Jace, I totally agree. This season had some great moments but was not as solid (or funny) as season one. The songs felt more forced and less "organic" (yes, I just used that word). Of course, most of the songs from the first season had been part of their comedy act so it makes sense that they'd be stronger.

The "Petrove, Yelyena, and Me" song was brilliant but felt totally out of place for the series finale. Especially as Jemaine wasn't even in it! Kind of weird that the final episode wouldn't even have a song (aside from the fun percussion bits) with the two guys.
Anonymous said…
"Petrov, Yelyena, and Me" has been kicking around their comedy acts for years. It joins a couple of other songs that never seemed to fit into an episode this season ("Angels" being the other one that always comes to mind) that I think were just being used up because they were low on inspiration.

Although the final episode wasn't brilliant, I loved the actual ending. The boys are happy wherever they may be, as long as they can find a rhythm.

I'll miss them, but after this season I'm not too heartbroken that the show is over- shows have finite lifespans and I think that's something US TV ignores too much...
Anonymous said…
I'd have to say I disagree. I don't disagree with the fact that the episode definitely felt "off", and definitely not in tune with the other episodes in the series.

My main disagreement with the blog here is that the episode being "off" or lackluster was a bad thing.

While I have to say that I like seeing episodes that rock the socks off, in this case I feel that something dulled down could have been the intention.

Ending it this way does two things. 1. It leaves open the option for some "return" down the line.
2. Most importantly, it shows the directors vision of the failed attempt at the American Dream. I'm not saying that they were shooting for that dream, or making a statement about the dream. Rather I feel this ending showed the irony of the notion of the American Dream in general. Two dreamers coming to make it a reality failed because of the small bureaucratic hangups that face a lot of others in the same pursuit.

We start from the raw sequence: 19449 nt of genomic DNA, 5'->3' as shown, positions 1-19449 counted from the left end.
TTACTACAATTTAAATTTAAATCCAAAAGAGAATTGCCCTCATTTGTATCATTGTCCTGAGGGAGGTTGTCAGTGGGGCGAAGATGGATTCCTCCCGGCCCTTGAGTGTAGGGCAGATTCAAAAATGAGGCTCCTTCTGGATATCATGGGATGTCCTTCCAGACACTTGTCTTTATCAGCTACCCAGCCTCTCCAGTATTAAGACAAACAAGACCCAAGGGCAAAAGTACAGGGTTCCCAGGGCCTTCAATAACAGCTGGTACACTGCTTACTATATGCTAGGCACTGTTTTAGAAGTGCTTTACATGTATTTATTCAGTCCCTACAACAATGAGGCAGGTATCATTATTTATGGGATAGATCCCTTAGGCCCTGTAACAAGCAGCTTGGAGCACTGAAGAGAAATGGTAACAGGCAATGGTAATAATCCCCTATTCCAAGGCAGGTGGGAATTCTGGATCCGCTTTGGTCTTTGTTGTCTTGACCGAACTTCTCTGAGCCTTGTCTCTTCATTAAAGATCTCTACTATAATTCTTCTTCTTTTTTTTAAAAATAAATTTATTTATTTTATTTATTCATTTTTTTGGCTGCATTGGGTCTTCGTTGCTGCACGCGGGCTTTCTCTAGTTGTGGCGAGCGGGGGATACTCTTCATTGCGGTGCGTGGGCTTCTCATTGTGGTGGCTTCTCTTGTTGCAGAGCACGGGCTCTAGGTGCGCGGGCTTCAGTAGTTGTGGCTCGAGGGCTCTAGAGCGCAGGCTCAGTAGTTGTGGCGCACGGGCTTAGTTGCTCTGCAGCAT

.....this is looking way deep into a comedy show....but they're pretty deep guys so whateva.

Not all endings are a bad thing. Enjoy the fun while it lasted, I sure did.
Anonymous said…
I feel the show was going downhill for the most part in season 2, but still, am I the only one who was all the while hoping that they would eventually find some success? Maybe because I'm a musician myself I focus on that aspect of the plot more, but they played shows to practically no one for two years and never gained any notoriety (save for the crazy dawgs ep). I'm disapointed that we weren't able to watch them in hilarious celebrity/fame scenarios.
Anonymous said…

I don't think that would have ever worked. One of the biggest thing about the Conchords is that they were failures at almost everything they tried (though in a good way?!). I, for one, would have hated to have seen the show end with them achieving world-wide fame.

They even seemed to hint at it slightly when talking about the Broadway show- "So, it's about two guys who have nothing, get nothing, and end up with nothing?". That's the Conchords.
par3182 said…
mel and doug parenting the boys and the subsequent separation could have easily been an episode itself

there were two truly great episodes this season ('new cup' and 'unnatural love') but everything else was pretty disappointing

that being said, i'll miss this show big time
Anonymous said…
I thought Season 2 started off wonderfully, but the last few episodes were flat and uninspired. They just ran out of steam, creatively, I think. Brett and Jermaine are so low-energy and affectless, you need high-energy wackiness around them to sustain the show, and it just hasn't been there in the last few episodes.
Anonymous said…
Interestingly, they're already talking about a film:

I mean, these things get mentioned every time a show ends, but if they could get their creative juices flowing a film could be great.